Saturday, October 19, 2019

Arguments for paraphyletic taxa, part 543,997 or so

Although having largely moved on from blogging, I found myself writing another post on the most frequent topic of this blog, arguments for the acceptance of paraphyletic taxa and whether they make sense. A paper has recently appeared that describes a new species of flowering plants (Carnicero et al 2019, Bot J Linn Soc: boz052). The first paragraph of its introduction argues for paraphyletic taxa as follows:
From a cladistic perspective, monophyly of taxa is desirable, but important evolutionary processes such as hybridization, anagenetic and anacladogenetic speciation (budding sensu Mayr & Bock, 2002) unavoidably result in non-dichotomous branching patterns (Hörandl, 2006; Hörandl & Stuessy, 2010).
I am afraid I already find this first bit confused in several details. First, from a cladistic perspective, monophyly is not merely desirable but required. That is the entire point of cladism.

Second, non-dichotomous branching patters are polytomies, meaning the branch splits into more than two sub-branches. Polytomies are no problem for making supraspecific taxa monophyletic, so on the face of it, it is not clear what the argument is. But none of the mentioned processes necessarily produce polytomies anyway, and some of them do not even produce any branching at all.

Hybridisation - presumably the authors mean hybridogenic speciation, e.g. by allopolyploidy, and not actually hybridisation per se, which is usually a dead end - is not branching, it is the opposite. The problem for the argument here is that reticulation does not just mean there is no monophyly, it also means there no is paraphyly either, as there is no phyletic (tree-like) structure. It makes no sense to argue for paraphyly in a situation where there is no paraphyly. (More on that below.)

'Budding' speciation is dichotomous, just like any other lineage split, unless an ancestral species fractures into three or more descendant species at the exact same moment, just like could happen with a non-'budding' lineage split. It is no problem whatsoever for making supraspecific taxa monophyletic.

Third, anagenetic means that something happens along a lineage without a lineage split, so it is again odd to speak of a "non-dichotomous" branching pattern. If anagenesis is happening there is by definition no branching pattern, dichotomous or otherwise. Nor is there any problem for making supraspecific taxa monophyletic. So yes, the observation that there is no dichotomy is correct, but merely in the same trivial sense as the observation that a book isn't a car. You can go around saying that, but book authors or publishers will simply say, "we know, so what?" Cladists likewise when told that anagenesis happens.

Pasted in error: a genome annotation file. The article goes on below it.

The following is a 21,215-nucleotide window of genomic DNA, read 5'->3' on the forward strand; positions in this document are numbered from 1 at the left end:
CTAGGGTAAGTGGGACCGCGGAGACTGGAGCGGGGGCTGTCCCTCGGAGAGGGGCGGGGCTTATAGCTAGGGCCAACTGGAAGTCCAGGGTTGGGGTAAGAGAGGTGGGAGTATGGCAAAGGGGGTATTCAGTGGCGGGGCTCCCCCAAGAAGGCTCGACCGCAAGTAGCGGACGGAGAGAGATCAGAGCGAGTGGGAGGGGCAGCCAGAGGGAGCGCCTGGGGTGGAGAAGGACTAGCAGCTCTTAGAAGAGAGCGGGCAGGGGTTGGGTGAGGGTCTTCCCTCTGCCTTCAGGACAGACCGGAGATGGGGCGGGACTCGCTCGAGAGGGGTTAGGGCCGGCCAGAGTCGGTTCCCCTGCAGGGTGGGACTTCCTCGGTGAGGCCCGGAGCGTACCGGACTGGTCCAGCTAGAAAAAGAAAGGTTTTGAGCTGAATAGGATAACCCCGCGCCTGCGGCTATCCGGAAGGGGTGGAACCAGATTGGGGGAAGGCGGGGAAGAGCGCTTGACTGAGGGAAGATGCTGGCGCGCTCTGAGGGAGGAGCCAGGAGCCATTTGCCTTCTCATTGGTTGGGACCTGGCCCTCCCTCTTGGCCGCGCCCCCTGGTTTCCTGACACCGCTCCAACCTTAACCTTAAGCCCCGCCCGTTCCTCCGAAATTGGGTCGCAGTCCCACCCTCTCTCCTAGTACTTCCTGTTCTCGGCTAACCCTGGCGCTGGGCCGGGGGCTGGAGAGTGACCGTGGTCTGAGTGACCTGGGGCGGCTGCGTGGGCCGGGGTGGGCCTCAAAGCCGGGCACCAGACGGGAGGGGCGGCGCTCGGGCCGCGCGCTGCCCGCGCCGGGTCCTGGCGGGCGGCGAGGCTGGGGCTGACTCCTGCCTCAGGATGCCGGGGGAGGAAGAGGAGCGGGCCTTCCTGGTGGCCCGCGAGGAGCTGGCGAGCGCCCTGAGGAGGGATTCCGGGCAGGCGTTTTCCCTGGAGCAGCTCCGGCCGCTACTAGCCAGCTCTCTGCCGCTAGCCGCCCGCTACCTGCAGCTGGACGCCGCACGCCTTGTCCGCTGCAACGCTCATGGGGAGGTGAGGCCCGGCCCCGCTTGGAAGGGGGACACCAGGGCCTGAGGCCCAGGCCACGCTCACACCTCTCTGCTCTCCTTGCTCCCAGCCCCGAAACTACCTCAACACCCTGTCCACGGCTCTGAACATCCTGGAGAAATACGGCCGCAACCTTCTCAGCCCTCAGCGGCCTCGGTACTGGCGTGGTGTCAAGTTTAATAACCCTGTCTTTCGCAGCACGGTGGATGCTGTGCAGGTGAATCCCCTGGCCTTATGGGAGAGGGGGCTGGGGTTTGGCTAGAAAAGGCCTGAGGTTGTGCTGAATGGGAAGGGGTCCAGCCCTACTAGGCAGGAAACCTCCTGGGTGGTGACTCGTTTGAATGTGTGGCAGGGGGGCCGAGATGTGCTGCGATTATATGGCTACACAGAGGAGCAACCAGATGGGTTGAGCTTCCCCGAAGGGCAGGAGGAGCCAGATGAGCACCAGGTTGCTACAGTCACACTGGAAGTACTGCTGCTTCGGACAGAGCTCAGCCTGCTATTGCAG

Anacladogenesis is a case of peripatric speciation, in which a population or a group of populations from a species diverge, resulting in a derivative monophyletic species (Stuessy, Crawford & Marticorena, 1990). Unlike in cladogenetic processes, the ancestral species remains essentially unchanged and often becomes paraphyletic (Mayr & Bock, 2002; Crawford, 2010).
With this the two closely related misconceptions at the heart of the paper's argumentation become clear. The first is that the cladist approach requires making species monophyletic. It doesn't. The second is that it makes sense to call species monophyletic or paraphyletic in the first place. It doesn't. (Although this is a very, very common and widespread misconception.)

As already indicated above, the concepts ending in -phyly apply in tree-like structures, such as the tree of life. The individuals of sexually reproducing species, however, do not form a tree-like but instead a net-like structure. Consequently, -phyly does not apply inside sexually reproducing species. Another attempt at an analogy: I can be asleep, but the molecules I consist of do not sleep. The concept "asleep or awake" does not apply to individual molecules, just as monophyly does not apply to individuals of the same sexually reproducing species. Fallacy of division is the keyword here.

This is not a new idea that cladists came up with only as a rearguard action, as frequently claimed by paraphyletists. We can go back all the way to the inventor of cladism, Willi Hennig. The central and best known figure in his book illustrates the different relationships that species, individuals, and life stages have to each other. Phylogenetic systematics ('cladism') is the approach to take when classifying species into supraspecific taxa, but not when classifying individuals into species. The claim that a species is monophyletic or paraphyletic is a category error.